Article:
Arabidopsis thaliana is often used in laboratories for genetics experiments. Image Credits: INRA DIST, Jean Weber (CC BY 2.0)

Can we hack plants?

Artificial molecular ‘machines’ could help us understand and reprogram plants

The genetic information of plants contains sets of instructions that shape a growing seedling. These ‘developmental programs’ are under the control of a range of hormones, such as auxin. Typically, the information from the hormones is relayed to the genetic material through proteins called transcription factors, which can act on DNA to turn specific genes on or off. Scientists have a good understanding of the roles of hormones, and they have created mathematical models that predict how changes in hormone levels affect the shape of a plant. However, it is still difficult to manipulate hormones inside a plant and test these models.

Here, Khakhar et al. created artificial transcription factors, referred to as HACRs, and put them into a plant called Arabidopsis thaliana. An HACR is made of different molecular modules stitched together. Each module has a precise role; for example, one turns off a specific gene, while another targets the HACR for destruction if a given hormone is present.

First, Khakhar et al. showed that HACRs could help track the levels of auxin in a developing plant. Arabidopsis plants were genetically engineered so that they would always produce a fluorescent protein. Then, an HACR was created that would switch off the gene for that fluorescent protein, so that no fluorescence would be present in the cell. If auxin was present, the HACR would get degraded, meaning fluorescence would appear. This helped to finely assess the amount of the hormone in various parts of the plant. By changing the modules in the HACRs, this approach could be applied to at least three other types of hormones.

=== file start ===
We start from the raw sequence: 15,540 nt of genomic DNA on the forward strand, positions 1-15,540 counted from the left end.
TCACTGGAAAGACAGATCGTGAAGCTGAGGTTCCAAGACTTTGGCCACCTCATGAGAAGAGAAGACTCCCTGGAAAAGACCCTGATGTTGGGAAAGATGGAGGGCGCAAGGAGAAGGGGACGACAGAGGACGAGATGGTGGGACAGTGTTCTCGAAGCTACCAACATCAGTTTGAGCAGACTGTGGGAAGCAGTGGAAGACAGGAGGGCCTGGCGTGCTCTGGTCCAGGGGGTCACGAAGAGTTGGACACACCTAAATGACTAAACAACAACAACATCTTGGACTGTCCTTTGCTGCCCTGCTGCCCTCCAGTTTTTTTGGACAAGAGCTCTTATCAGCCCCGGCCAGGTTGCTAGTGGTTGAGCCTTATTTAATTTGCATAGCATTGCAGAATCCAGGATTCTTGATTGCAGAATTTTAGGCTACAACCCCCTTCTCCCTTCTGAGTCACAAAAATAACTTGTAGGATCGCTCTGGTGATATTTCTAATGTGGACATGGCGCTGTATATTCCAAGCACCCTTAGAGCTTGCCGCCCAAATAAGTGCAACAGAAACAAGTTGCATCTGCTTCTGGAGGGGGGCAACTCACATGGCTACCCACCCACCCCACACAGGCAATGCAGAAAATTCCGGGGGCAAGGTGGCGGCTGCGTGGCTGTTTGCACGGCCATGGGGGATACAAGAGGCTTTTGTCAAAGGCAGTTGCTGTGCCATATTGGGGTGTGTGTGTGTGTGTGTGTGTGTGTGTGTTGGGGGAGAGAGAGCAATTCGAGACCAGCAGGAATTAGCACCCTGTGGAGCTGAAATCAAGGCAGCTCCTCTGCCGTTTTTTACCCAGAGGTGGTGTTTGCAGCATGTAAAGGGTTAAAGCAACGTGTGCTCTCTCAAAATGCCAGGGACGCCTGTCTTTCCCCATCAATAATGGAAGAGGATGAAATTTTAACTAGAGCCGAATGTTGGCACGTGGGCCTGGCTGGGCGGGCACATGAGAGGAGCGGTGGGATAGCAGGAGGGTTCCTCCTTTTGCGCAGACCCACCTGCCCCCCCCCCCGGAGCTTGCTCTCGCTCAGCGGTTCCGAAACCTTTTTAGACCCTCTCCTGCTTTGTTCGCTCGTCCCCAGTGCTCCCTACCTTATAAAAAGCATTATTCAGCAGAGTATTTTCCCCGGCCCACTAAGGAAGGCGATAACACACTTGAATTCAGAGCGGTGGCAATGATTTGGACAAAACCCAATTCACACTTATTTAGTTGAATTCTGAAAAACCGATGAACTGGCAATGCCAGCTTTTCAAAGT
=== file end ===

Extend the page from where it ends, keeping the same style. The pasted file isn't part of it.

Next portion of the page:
Second, HACRs were used to reprogram Arabidopsis and change its appearance. For example, it is well known that auxin controls the number and location of branches on a plant. This complex process depends on how strongly auxin promotes the expression of a gene called PIN1. Khakhar et al. engineered an HACR that represses PIN1, and created a mathematical model that described the impact of this intervention. As predicted by the simulation, the HACR changed the strength of the relationship between PIN1 and auxin, which resulted in plants with fewer branches — a trait that is of interest in farming.

HACRs are a new type of technology that is likely to work in a wide range of species. Ultimately, these artificial transcription factors could help to engineer plants that can face the disruptions brought by climate change, which would ensure better food security for people around the world.

To find out more

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